After Downing Street
It's not exactly a news flash that the Bush Administration lied to the public before the invasion of Iraq. What should be on front pages, though, is new proof of the Bush Administration's lies brought to light by the previously unknown Downing Street Minutes, recently obtained and printed in the Times of London. (The Downing Street Memo is a transcript of minutes of a secret meeting chaired by Tomy Blair in Britain in July of 2002 to discuss preparations and propaganda before going to war. It was marked "Secret and strictly personal--UK eyes only.")
The Downing Street Minutes are deserving, in the words of constitutional lawyer John Bonifaz, of an official "Resolution of Inquiry directing the House Judiciary Committee to launch a formal investigation into whether sufficient grounds exist for the House of Representatives to exercise its constitutional power to impeach George W. Bush, President of the United States."
Bonifaz, who two years ago took the Bush Administration to court on behalf of a coalition of US soldiers, parents of soldiers and twelve Members of Congress (including John Conyers Jr., Dennis Kucinich, Jesse Jackson Jr., Jim McDermott, José Serrano, Sheila Jackson Lee) to challenge the constitutionality of the Iraq war, adds:
"The question must now be asked, with the release of the Downing Street Memo, whether the President has committed impeachable offenses. Is it a High Crime to engage in a conspiracy to deceive and mislead the United States Congress and the American people about the basis for taking the nation into a war? Is it a High Crime to manipulate intelligence so as to allege falsely a national security threat posed to the United States as a means of trying to justify a war against another nation based on 'preemptive' purposes? Is it a High Crime to commit a felony via the submission of an official report to the United States Congress falsifying the reasons for launching military action?"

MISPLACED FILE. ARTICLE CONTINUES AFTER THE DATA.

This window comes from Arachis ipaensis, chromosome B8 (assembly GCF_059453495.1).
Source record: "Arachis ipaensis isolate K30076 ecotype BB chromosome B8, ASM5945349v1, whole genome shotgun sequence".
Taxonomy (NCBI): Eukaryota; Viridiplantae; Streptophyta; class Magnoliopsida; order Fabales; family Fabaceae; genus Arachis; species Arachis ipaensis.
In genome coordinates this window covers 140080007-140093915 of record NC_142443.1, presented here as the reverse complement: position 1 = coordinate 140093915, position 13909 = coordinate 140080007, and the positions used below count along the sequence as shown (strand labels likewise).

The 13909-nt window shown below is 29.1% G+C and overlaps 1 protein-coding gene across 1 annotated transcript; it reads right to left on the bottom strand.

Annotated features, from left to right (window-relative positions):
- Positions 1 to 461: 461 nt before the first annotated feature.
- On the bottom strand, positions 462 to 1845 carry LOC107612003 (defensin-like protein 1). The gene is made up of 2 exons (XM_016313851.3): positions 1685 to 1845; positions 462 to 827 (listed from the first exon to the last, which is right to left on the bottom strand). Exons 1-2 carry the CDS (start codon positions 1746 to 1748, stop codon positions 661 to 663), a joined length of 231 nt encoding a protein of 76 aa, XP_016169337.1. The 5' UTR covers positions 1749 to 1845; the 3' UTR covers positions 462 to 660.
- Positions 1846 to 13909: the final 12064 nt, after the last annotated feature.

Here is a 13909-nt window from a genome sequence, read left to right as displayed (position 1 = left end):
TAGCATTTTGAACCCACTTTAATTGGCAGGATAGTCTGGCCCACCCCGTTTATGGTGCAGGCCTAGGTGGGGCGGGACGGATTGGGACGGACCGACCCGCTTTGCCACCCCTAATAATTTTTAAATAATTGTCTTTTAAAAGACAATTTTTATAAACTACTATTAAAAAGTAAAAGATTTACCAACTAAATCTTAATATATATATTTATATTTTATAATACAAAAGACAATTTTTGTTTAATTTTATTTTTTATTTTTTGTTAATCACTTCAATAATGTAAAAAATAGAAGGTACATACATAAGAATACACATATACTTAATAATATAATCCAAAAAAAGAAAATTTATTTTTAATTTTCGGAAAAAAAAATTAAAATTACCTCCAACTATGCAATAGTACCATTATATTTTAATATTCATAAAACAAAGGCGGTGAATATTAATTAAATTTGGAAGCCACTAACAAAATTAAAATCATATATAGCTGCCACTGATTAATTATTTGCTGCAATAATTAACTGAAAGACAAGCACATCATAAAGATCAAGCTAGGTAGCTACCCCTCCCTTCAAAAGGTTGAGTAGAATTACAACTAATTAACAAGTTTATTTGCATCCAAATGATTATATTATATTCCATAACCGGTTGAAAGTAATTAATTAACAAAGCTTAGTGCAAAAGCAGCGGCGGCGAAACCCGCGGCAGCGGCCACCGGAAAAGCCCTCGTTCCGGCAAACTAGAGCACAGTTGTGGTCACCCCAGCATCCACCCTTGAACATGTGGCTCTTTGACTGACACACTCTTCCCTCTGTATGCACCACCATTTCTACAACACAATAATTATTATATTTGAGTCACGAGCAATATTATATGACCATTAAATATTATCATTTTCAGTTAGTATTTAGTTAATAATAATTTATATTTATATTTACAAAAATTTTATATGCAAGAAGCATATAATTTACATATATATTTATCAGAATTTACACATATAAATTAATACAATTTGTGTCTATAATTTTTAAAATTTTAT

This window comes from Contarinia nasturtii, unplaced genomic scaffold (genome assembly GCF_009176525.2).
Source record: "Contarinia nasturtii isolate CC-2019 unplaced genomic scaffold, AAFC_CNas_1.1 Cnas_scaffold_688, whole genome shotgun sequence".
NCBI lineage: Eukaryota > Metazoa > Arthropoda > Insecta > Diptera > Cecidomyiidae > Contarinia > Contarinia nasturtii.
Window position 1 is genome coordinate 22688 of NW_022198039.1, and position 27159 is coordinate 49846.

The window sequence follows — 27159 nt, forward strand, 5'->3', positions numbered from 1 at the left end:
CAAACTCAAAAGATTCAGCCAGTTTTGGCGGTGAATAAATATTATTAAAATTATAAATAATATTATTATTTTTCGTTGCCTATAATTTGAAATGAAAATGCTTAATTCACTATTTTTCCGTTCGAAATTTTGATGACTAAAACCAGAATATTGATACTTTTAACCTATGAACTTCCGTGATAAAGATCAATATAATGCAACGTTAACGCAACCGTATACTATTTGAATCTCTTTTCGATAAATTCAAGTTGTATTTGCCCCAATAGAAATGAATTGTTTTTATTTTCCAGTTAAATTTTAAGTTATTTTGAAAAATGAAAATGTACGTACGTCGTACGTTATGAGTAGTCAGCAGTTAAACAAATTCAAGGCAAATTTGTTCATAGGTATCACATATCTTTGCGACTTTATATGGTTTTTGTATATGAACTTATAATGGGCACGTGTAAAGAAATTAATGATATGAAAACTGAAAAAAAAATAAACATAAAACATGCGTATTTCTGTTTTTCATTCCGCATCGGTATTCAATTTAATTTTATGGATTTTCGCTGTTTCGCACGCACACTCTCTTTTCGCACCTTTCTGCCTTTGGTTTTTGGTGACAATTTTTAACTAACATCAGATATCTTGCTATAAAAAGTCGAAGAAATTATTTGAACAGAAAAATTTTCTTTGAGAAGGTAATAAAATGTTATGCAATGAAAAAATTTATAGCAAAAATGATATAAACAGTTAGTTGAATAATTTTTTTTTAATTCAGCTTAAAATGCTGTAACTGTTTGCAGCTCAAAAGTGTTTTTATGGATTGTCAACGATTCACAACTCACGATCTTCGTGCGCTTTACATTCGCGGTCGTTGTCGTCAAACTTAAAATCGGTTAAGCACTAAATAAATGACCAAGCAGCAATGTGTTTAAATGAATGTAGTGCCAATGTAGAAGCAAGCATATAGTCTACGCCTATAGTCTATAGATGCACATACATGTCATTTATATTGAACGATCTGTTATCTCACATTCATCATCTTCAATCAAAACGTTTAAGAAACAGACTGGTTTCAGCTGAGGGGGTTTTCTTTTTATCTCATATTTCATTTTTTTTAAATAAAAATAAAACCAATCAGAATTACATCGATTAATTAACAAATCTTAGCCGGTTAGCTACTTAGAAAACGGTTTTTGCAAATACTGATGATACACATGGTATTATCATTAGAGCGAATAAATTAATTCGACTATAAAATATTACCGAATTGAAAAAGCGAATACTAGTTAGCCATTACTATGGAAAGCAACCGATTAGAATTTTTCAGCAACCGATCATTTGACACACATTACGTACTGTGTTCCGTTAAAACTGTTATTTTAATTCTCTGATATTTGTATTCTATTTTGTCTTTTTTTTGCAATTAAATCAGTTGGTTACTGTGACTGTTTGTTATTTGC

As in previous investigations of "High Crimes and Misdemeanors," such a "Resolution of Inquiry is the appropriate first step in launching this investigation."
Bonifaz's memorandum making the case for launching a Resolution of Inquiry is posted at www.afterdowningstreet.org/, a new website founded by David Swanson, Bob Fertik, Bonifaz and others (including this writer), together with a broad array of public interest groups that is posted on the web site.
Our memo is written to Representative Conyers, both because he is the ranking Democrat on the House Judiciary Committee and because he has been a brave truth-seeker on this issue and so many others. We support his letter demanding answers from the Bush Administration, signed originally by eighty-eight of his House colleagues; his call for 100,000 signatures to back up that letter; and his plan to go to London to seek more answers.
We have also made contact with several other members of Congress, and we believe that it will not be long before a group in Congress officially calls for an ROI.
Unfortunately, as most Nation readers know, the Downing Street Minutes have only been a story in the rest of the world, especially in Britain. In the United States it is taking much longer for the mainstream to pick up on it, and the issue is still being treated far less seriously than the seriousness of the charges warrant.
Fortunately, the blogosphere has found this new proof of George W. Bush's "misleadership" much more compelling than the mainstream press has; writers like Apian have posted incisive diaries on www.dailykos.com/, which regularly covers the story, as has Georgia10 and her friends, who founded the wonderful site www.downingstreetmemo.com/.
Despite a slow start, the Downing Street Minutes may have a long life expectancy, and the Misleader of the Pack may yet have to confront the truth.